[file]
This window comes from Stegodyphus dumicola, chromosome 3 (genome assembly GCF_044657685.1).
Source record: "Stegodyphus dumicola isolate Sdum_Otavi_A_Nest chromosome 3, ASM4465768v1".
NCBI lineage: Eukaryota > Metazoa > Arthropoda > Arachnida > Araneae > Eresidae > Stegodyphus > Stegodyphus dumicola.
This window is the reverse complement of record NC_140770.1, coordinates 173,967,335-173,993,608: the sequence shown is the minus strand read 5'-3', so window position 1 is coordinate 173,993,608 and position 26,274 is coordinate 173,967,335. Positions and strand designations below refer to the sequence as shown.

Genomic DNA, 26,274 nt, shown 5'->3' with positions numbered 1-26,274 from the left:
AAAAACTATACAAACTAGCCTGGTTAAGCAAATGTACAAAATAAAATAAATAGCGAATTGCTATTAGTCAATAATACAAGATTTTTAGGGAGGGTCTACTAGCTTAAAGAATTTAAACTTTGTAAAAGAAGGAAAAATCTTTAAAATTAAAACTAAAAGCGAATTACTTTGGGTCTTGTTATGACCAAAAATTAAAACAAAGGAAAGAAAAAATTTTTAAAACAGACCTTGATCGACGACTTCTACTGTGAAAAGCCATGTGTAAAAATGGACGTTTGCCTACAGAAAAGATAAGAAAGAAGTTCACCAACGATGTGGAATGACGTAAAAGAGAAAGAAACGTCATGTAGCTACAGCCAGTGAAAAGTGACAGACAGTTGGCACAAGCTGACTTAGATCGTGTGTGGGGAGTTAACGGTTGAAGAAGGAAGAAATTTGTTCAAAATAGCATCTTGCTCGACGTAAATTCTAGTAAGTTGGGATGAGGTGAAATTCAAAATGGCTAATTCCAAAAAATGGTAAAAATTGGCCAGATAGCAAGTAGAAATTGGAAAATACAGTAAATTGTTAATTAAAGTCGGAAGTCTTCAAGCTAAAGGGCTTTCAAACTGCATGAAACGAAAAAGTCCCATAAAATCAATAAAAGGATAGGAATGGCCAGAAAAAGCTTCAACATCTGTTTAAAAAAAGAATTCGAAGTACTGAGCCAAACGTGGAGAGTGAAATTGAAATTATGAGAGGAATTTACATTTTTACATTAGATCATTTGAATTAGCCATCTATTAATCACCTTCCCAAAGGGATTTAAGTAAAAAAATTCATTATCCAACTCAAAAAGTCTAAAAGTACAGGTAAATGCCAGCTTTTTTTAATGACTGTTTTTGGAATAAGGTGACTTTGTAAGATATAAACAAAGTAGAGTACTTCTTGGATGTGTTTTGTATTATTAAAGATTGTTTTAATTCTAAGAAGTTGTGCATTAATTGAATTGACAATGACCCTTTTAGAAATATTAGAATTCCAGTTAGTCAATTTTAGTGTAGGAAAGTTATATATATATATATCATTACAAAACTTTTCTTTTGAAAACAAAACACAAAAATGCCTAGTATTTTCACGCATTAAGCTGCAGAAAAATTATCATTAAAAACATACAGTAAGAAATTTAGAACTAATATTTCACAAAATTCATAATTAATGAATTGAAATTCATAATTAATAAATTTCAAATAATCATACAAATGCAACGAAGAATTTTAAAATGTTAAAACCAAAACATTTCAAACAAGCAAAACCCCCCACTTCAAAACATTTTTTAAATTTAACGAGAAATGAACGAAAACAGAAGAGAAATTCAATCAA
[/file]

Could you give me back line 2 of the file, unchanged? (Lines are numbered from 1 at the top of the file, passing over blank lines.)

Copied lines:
Source record: "Stegodyphus dumicola isolate Sdum_Otavi_A_Nest chromosome 3, ASM4465768v1".